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2 was significantly higher for LARB nests than for the other two species, and only LARB nests were associated with shrubs. Contrary to expectation, LARB appeared to occupy a broader niche than the other two species, with regard to nest site vegetation. I used 253 nests that did not fail due to the direct impact of weather (200 LARB , 28 HOLA , and 25 MCLO) to fit time and weather based models, looking at both immediate and longer term impacts of precipitation and temperature. I concluded that survival for all species increased with successive nest age, decreased with time, and was negati vely but inconsistently influenced by daily precipitation. For a subset of 152 nests where vegetation had been measured (119 LARB, 17 HOLA, and 19 MCLO), I fit models based on nest site vegetation height and composition . In LARB, crown cover by dead vegeta tion and shrubs and cacti , as well as basal cover by bare ground, had similar moderate support from the data, and support for daily precipit ation was comparatively negligible. In HOLA and MCLO, there was no clear support for any vegetation variable, which may be a reflection of small sample sizes. Additional research on these species will improve our understanding of the link between niche and the cost associated with phenotypic variability. Introduction Grassland bird communities have relatively low specie s richness but high representation by a few grassland dependent species (Rotenberry and Wiens 1980; Knopf 1996) . Understanding the features that underpin the composition of these communit ies is challenging, because these communities tend to be highly dynamic as a result of environmental stochasticity driven by drought, wildfire, and grazing. Species n iche and range delineation have been modeled in various ways (Cody 1968; Rotenberry and Wiens 1980; Knopf 1996) . Here, I compare two of these models and highlight birthrate as a demographic parameter of interest . I offer an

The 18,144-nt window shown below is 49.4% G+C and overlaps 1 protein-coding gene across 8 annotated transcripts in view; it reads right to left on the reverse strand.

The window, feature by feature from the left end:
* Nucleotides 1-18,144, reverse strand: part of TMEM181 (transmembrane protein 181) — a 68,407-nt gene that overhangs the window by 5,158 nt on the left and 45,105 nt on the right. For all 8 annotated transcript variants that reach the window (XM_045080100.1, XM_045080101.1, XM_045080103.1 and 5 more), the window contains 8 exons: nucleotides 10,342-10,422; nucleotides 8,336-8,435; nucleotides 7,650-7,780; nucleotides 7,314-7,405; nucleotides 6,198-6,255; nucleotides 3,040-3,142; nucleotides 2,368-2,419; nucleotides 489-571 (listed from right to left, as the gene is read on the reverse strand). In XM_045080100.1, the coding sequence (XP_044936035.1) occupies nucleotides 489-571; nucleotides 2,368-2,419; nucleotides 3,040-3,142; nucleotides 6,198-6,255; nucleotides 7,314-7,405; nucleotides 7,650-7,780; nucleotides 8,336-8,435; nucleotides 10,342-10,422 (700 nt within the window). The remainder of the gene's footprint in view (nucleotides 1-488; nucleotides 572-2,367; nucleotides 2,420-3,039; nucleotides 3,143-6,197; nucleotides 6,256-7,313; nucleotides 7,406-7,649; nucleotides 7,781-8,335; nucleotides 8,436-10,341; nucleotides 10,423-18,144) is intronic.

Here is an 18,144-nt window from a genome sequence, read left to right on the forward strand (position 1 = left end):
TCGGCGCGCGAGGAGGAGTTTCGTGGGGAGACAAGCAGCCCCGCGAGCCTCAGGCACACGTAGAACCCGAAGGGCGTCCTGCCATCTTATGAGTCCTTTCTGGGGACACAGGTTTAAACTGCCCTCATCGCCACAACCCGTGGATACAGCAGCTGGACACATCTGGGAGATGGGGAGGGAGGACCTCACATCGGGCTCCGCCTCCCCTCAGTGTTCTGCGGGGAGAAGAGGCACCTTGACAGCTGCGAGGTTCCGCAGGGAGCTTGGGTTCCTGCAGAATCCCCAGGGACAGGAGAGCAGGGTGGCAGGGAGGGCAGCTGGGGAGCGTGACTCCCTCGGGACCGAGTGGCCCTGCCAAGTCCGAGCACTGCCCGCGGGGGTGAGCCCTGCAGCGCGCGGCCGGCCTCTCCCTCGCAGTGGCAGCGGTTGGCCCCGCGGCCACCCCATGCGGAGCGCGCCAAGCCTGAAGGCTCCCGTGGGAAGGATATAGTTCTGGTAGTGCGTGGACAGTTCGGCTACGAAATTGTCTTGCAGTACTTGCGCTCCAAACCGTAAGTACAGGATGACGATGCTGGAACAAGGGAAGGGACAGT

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3 alternative model explaining t he relation ship between niche breadth, parent bird phenotype, and nest survival, and I assess the value of this model using two seasons of data on the nest survival of shortgrass steppe passerines. Species Niche and Range Models Both mechanistic and empirical models have been used to explain niche delineation and species distribution in grassland birds. Cody ( 1968) proposed a mechanistic model suggesting that birds avoid competitive exclusion through horizontal and v ertical divergence in habitat use, diet specialization, and differential activity budget (Fig . 1). He contended that divergence in the use of vertical habitat is negligible in grassland birds due the near lack of vertical structure, allowing us to focus on the other three dimensions: horizontal space, diet, and activity . This model is useful in that it allows us to categorize likely modes of niche pecies avoid competitive exclusion, with arrows representing direction of selective force.

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4 divergence , but it is based more on deductive reasoning than on emp irical observation and overlooks many of the complexities associated with dynamic grassland bird communities . In contrast, Knopf ( 1996) presented an empirical model for the distribution of birds on the Great Plains (Fig. 2) . This model is informative in that it synthesizes many observations . Unlike the earlier model, it does not make the assumption that vertical structure is unimportant in grassland systems. Rather, it recognizes the existence of ephemeral emergent vegetation whose distribution is driven in part by spatiotemporally variable grazing pressure. Furthermore, it includes niche breadth and overlap , providing a more complex and biologically precise representation of how Great Plains species are distributed . It provides a framework for considering the requirements of bird species coexisting in a heterogeneous landscape. While it is limited to birds treated by th e model, it could easily be ext ended based This empirical model demonstrates the concept that species distributio n responds to vegetation structure, which in turn is a factor of grazing intensity. Thus, grazing induced habitat heterogeneity regulates community composition in Great Plains birds.